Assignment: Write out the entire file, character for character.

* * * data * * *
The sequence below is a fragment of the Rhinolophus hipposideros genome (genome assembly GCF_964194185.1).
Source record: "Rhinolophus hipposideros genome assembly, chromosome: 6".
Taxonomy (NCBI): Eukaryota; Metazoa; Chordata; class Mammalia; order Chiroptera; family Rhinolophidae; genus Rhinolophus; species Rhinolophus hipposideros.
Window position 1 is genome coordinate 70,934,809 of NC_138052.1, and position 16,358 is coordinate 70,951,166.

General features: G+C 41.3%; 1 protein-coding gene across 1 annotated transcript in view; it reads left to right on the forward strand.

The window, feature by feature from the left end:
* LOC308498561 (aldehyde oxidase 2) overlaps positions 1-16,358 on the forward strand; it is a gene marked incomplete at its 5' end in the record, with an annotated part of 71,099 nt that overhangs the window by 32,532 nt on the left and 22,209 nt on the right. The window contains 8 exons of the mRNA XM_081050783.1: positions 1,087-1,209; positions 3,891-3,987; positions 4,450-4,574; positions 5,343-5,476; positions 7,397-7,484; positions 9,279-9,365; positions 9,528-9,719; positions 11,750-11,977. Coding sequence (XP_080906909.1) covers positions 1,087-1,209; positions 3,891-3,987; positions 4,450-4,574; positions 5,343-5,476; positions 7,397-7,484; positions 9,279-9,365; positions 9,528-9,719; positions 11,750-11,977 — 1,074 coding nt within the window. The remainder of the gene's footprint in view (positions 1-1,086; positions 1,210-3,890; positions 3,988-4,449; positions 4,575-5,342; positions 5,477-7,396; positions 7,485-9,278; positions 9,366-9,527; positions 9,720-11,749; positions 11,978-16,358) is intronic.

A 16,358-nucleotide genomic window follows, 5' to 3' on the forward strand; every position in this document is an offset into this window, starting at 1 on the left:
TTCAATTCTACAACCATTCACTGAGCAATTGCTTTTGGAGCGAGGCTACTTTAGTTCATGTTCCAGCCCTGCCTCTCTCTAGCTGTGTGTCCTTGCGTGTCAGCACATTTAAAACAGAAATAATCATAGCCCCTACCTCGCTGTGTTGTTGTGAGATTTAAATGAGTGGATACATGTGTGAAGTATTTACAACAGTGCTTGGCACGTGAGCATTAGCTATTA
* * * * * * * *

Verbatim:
The sequence below is a fragment of the Rhinolophus hipposideros genome (genome assembly GCF_964194185.1).
Source record: "Rhinolophus hipposideros genome assembly, chromosome: 6".
Taxonomy (NCBI): Eukaryota; Metazoa; Chordata; class Mammalia; order Chiroptera; family Rhinolophidae; genus Rhinolophus; species Rhinolophus hipposideros.
Window position 1 is genome coordinate 70,934,809 of NC_138052.1, and position 16,358 is coordinate 70,951,166.

General features: G+C 41.3%; 1 protein-coding gene across 1 annotated transcript in view; it reads left to right on the forward strand.

The window, feature by feature from the left end:
* LOC308498561 (aldehyde oxidase 2) overlaps positions 1-16,358 on the forward strand; it is a gene marked incomplete at its 5' end in the record, with an annotated part of 71,099 nt that overhangs the window by 32,532 nt on the left and 22,209 nt on the right. The window contains 8 exons of the mRNA XM_081050783.1: positions 1,087-1,209; positions 3,891-3,987; positions 4,450-4,574; positions 5,343-5,476; positions 7,397-7,484; positions 9,279-9,365; positions 9,528-9,719; positions 11,750-11,977. Coding sequence (XP_080906909.1) covers positions 1,087-1,209; positions 3,891-3,987; positions 4,450-4,574; positions 5,343-5,476; positions 7,397-7,484; positions 9,279-9,365; positions 9,528-9,719; positions 11,750-11,977 — 1,074 coding nt within the window. The remainder of the gene's footprint in view (positions 1-1,086; positions 1,210-3,890; positions 3,988-4,449; positions 4,575-5,342; positions 5,477-7,396; positions 7,485-9,278; positions 9,366-9,527; positions 9,720-11,749; positions 11,978-16,358) is intronic.

A 16,358-nucleotide genomic window follows, 5' to 3' on the forward strand; every position in this document is an offset into this window, starting at 1 on the left:
TTCAATTCTACAACCATTCACTGAGCAATTGCTTTTGGAGCGAGGCTACTTTAGTTCATGTTCCAGCCCTGCCTCTCTCTAGCTGTGTGTCCTTGCGTGTCAGCACATTTAAAACAGAAATAATCATAGCCCCTACCTCGCTGTGTTGTTGTGAGATTTAAATGAGTGGATACATGTGTGAAGTATTTACAACAGTGCTTGGCACGTGAGCATTAGCTATTA